Summer Workshop 2013- An Everlasting Memory

Just 5 and a half months ago I participated in a Free Software Workshop at SVIT, Bangalore. And now I was on the other side, as an organizer.

Of course I was very enthusiastic about the usage of free software technologies. I was even before the 5 day workshop at Bangalore. I was a GNU/Linux user for a year then, and this workshop gave an extra push. But there were several people at the workshop, who were amazed by the prowess of Free Software technologies after being shot at with several technologies, in just 5 days.

Seeing the enthusiasm we were showing after this workshop, a few of our friends from Free Software Foundation Tamil Nadu approached us. They told us that they had their sights set on a similar workshop to be organized in Chennai. I knew we were up for a huge show.

There was no sound about this workshop for 2 months after that, and then all of a sudden we were informed that they had fixed the venue to be IITM . And then the poster turned out to be yet another shocker for me, because it had my number on it. And after that followed around 20-25 days of getting 20-30 calls a day regarding the workshop.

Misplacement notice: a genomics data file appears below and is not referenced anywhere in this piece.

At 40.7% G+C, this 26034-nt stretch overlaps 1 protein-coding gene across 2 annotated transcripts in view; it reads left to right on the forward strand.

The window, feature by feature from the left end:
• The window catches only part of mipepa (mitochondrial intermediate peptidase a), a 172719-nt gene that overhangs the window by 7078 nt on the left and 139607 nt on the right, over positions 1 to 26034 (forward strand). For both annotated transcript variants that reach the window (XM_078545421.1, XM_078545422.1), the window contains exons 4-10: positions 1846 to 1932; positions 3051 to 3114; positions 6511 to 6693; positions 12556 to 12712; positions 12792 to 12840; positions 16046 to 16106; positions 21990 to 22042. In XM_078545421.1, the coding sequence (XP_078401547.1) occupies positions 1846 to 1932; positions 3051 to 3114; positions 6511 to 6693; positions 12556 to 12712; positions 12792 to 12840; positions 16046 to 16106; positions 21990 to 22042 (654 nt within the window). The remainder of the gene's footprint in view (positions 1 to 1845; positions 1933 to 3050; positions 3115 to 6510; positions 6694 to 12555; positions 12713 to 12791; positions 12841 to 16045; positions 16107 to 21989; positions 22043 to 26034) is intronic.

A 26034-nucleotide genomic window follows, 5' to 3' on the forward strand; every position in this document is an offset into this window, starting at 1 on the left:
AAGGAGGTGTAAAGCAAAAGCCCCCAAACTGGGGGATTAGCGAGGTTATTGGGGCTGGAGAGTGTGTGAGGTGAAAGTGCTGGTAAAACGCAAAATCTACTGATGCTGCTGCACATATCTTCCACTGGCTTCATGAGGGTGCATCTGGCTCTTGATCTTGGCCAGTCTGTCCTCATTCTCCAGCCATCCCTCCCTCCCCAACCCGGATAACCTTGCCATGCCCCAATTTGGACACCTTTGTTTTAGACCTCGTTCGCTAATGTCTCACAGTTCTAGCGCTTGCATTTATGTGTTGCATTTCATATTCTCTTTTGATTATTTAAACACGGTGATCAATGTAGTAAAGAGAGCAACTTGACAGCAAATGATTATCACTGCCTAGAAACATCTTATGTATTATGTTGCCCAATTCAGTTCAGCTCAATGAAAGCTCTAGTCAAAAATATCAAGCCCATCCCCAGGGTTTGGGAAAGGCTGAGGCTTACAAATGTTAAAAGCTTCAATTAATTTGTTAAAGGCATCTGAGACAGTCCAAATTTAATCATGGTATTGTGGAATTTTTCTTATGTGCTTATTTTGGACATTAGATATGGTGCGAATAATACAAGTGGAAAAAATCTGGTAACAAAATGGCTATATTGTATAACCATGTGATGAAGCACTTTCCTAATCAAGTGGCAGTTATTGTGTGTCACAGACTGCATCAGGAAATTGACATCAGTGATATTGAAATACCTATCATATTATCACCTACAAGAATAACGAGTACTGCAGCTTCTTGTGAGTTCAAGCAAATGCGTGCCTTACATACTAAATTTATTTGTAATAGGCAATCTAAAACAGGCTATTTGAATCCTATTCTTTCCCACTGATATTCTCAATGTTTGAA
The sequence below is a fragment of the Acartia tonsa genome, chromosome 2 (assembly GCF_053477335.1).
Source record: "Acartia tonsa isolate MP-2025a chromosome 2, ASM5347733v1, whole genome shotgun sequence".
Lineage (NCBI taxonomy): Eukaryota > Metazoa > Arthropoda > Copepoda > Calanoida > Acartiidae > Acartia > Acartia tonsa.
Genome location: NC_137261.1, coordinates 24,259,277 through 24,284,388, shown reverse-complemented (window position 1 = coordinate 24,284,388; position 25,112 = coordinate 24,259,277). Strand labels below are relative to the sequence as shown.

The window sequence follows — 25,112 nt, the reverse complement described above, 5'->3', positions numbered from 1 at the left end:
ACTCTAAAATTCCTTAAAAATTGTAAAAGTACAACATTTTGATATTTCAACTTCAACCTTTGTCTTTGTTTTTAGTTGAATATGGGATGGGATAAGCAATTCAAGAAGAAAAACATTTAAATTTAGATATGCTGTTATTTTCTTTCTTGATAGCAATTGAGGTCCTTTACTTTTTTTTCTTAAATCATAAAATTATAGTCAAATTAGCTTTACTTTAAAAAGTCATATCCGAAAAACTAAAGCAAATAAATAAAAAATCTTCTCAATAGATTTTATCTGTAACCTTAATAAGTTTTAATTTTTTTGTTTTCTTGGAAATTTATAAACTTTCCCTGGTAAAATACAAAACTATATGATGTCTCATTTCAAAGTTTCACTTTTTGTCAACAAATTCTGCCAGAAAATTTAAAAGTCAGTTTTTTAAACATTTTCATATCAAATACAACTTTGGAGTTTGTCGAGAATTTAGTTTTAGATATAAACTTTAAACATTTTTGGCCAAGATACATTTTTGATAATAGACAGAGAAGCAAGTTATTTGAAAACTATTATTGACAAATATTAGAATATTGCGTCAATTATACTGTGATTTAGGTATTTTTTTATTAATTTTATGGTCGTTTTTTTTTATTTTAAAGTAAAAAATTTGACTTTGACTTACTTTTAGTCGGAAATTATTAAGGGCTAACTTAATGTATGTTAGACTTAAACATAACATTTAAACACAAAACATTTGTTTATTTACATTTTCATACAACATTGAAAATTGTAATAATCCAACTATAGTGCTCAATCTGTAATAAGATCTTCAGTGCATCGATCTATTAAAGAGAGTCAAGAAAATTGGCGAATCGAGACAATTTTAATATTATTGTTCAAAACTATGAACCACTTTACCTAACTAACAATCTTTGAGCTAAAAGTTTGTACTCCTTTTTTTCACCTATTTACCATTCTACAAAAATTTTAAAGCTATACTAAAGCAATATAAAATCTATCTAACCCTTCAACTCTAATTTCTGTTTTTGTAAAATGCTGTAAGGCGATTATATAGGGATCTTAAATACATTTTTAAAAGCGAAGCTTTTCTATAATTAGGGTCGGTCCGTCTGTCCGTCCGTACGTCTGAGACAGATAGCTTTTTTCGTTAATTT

The registrations got over within four days of opening. Now that was yet another shocker. (Then we had a few vacancies and opened the registrations again). We were sure that the seats would fill, but we did not expect it to fill this soon.

And the date for the workshop was nearing. We, the volunteers at CEGLUG (CEGs GNU/Linux Users Group) took the responsibility of creating a custom distribution of GNU/Linux for everyone to work on. And as usual, we made it a habit of screwing up a more than often. We missed out a package before the Drupal session, so we had to sit and make 70 pen drives bootable over night. And then before the Ruby on Rails session came a similar situation, but this time we decided to work a bit smarter, instead of making another 70 pen drives bootable. We just downloaded the required packages, and a shell script and passed it on to everyone to run. And it went down smoothly.